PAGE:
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On June 28, St. Agnes church in Point Loma will hold a farewell luncheon in honor of Father Joseph Mel Collier. According to a May 20 article at sdnews.com, the departure of the aging Irish priest will mean the end of Mass in Portuguese at St. Agnes — which means that the liturgies attached to the 99th Festa do Espirito Santo will be the last celebrated in the language of those who established the celebration all those years ago.

At the end of his homily for the 9:30 a.m. Mass on June 6 honoring the Holy Trinity, Collier switched to English, “for the children, who probably don’t understand Portuguese. ‘I am with you always, until the end of the world,’” he said, quoting the Gospel. “Don’t ever forget that God is with us. At Christmas, we call Jesus ‘Emmanuel’ — ‘God is with us.’ In Portuguese, we [have a phrase that means] ‘He is among us’” — because God sent the Espirito Santo to dwell within us.

But while the Portuguese tongue may fade from Point Loma, it’s hard to imagine the Festa fading with it. There were still so many concrete reminders — reminders more lively than the fishing boat held by the statue of Mary at the front of the church, evoking the livelihood of those immigrant forebears. Reminders that required action and effort, ritual and remembrance.

“The Family of Julio and Suzette Simoes cordially invites you and your family to...please join with us in celebrating our Portuguese heritage by commemorating our deepest love and respect for the Festa...and our own Rainha Santa Isabel,” read the invitation at the website for San Diego’s Portuguese Society of the Holy Spirit. “Our daughter Juliette Lynn will, by the Grace of the Divine Holy Spirit, reign as your Queen.”

The Festa honors both the Holy Spirit and Portugal’s Queen St. Isabel, who reputedly prayed to the Spirit during a famine, “I will give my crown to the Church if you will send me a miracle so that my people will be relieved of their hunger.” (An enormous silver crown, topped with a dove and ringed with white flowers, hung from a beam of the church’s ceiling and sent white satin streamers toward the walls in all directions.) From the Mass’s prayers of intercession, read by the Queen and her court: “For the poor and needy, that God will provide for them both physically and spiritually, and that St. Isabel will intercede for them with the Holy Trinity.”

Having the young read those prayers — for the dead, for fishermen, for the departing priest — is one way of preserving a culture. Having the royal court bear the signs of Isabel’s sanctity — an oversized crown of silver and gold, a scepter topped by the dove of the Spirit, and an empty silver cake stand calling attention to hunger in the world — is another. And convincing them to gamely don dresses and suits that would not look out of place in a Baroque costume drama is yet another. The Queen’s dress was a silver-spangled marvel straight out of a royal fantasy, a fantasy nearly matched by the beaded, embroidered grandeur of every member of her court. Even the men bore their waistcoats and lace cuffs with more dignity than might be expected of the Young People of Today — no mugging, no eye-rolling. The mother of one of the Festa’s “weekly queens” gave the following quote for the article at sdnews.com: “When you’re a kid, it seems so trying. When you have kids of your own, you appreciate it more.”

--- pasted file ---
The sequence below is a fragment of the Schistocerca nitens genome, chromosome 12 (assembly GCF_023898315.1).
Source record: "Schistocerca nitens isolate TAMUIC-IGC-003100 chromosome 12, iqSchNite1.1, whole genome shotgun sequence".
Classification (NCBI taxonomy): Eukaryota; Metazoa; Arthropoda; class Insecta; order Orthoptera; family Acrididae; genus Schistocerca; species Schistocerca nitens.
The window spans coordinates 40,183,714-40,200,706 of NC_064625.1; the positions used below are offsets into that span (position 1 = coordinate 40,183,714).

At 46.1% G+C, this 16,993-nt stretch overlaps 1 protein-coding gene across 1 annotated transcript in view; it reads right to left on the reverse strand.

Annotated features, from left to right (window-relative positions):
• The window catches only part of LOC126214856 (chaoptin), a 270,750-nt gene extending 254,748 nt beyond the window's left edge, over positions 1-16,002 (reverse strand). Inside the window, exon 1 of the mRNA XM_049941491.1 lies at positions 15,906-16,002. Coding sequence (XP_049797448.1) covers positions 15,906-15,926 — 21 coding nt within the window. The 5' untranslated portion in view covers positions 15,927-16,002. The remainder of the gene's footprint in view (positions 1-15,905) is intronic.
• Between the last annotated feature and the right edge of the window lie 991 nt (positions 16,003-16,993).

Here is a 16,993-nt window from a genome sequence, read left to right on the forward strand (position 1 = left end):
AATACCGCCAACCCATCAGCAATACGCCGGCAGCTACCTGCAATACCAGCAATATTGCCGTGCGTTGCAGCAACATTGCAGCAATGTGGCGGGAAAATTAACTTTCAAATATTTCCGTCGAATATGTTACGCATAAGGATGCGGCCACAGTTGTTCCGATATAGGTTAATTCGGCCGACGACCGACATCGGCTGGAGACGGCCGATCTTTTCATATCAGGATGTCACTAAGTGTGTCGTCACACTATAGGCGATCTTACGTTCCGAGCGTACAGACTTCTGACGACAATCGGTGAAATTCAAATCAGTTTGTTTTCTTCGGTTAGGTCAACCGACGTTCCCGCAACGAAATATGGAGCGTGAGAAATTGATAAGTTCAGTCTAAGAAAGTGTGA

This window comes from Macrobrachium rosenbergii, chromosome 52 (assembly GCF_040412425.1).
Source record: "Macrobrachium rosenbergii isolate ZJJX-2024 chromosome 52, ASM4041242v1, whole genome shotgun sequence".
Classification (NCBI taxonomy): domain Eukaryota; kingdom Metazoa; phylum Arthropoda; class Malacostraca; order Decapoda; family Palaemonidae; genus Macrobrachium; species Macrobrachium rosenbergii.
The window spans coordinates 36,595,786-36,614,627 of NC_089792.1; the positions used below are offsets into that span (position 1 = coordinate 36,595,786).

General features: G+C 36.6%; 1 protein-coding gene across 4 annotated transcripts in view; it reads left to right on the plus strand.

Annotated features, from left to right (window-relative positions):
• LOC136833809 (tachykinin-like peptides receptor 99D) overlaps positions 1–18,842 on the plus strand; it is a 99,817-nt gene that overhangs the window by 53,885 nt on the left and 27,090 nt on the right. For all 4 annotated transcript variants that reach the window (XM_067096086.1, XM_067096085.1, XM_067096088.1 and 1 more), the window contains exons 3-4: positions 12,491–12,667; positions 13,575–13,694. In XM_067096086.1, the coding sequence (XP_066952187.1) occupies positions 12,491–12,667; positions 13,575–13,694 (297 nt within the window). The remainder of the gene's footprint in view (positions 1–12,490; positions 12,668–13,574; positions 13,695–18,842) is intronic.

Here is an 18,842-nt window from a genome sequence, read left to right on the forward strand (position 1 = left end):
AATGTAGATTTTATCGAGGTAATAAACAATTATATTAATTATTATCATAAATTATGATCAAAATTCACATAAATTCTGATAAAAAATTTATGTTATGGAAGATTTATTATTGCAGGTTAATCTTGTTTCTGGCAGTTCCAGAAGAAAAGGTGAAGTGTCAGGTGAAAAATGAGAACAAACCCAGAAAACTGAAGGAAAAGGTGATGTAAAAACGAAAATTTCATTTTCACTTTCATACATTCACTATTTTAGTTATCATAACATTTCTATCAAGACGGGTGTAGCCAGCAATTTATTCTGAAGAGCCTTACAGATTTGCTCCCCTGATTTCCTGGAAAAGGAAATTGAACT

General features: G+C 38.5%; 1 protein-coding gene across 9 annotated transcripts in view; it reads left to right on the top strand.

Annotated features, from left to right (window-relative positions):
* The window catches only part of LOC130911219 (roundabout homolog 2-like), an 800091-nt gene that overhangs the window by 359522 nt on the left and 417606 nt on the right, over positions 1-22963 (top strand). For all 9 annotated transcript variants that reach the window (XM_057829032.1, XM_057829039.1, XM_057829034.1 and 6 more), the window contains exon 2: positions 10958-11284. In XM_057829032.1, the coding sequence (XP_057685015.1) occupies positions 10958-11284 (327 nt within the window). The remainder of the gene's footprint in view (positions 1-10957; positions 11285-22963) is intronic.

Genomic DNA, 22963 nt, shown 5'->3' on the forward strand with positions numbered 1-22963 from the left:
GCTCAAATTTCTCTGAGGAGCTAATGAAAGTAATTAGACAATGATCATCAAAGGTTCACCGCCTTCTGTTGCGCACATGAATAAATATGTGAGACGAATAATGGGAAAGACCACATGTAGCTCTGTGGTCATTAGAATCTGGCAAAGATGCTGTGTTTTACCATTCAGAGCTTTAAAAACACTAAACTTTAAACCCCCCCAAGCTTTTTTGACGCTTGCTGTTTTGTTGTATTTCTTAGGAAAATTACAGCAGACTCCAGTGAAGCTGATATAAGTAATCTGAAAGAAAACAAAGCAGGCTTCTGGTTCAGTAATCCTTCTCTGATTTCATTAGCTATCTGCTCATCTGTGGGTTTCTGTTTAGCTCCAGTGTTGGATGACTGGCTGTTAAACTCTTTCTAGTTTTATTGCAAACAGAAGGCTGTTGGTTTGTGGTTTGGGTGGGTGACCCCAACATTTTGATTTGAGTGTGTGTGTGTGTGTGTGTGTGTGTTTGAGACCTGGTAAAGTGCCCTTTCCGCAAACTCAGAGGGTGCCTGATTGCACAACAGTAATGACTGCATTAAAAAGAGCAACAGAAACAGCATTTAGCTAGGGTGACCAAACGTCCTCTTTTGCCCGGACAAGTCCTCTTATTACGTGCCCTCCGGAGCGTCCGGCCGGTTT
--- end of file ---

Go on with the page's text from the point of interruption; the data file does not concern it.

The Mass mixed high solemnity and festive high spirits. The choir veered from Portuguese into Latin for the plea for God’s mercy, and a young member of the court lilted out Schubert’s “Ave Maria” after Communion. But there was a certain delight among the women assigned to manage the extravagant trains that trailed behind the processing royalty, and when a bottle of wine was brought forward at the presentation of the gifts, Collier made a fine show of slipping the bottle under his vestments. The congregation broke out in affectionate laughter.

After the Mass, Collier blessed members of the court, holding the great crown above their heads as he moved down the line gathered before the Sanctuary. The ladies bowed or curtsied before the altar, and then filed out onto Avenida de Portugal — row after row, in burgundy, cerulean, lavender, bronze, silver, and gold. At the head of the line, some 20 young women balanced baskets of bread atop their heads, leading the way for the flags of Portugal and the Holy Spirit. The Filarmonia Uniao Portuguesa de San Diego donned their white caps and fired up their brass and drums, and the parade began its slow procession toward the sea.

St. Agnes

1140 Evergreen Street, Point Loma




  • Denomination: Roman Catholic
  • Founded locally: 1933
  • Senior pastor: Joseph Mel Collier
  • Congregation size: n/a
  • Staff size: n/a
  • Sunday school enrollment: n/a
  • Annual budget: n/a
  • Weekly giving: n/a
  • Singles program: no
  • Dress: formal
  • Diversity: mostly Caucasian
  • Sunday worship: 8 a.m., 9:30 a.m. (Portuguese), 11 a.m., 5:30 p.m.
  • Length of reviewed service: 1 hour, 10 minutes
  • Website: saint-agnes.org
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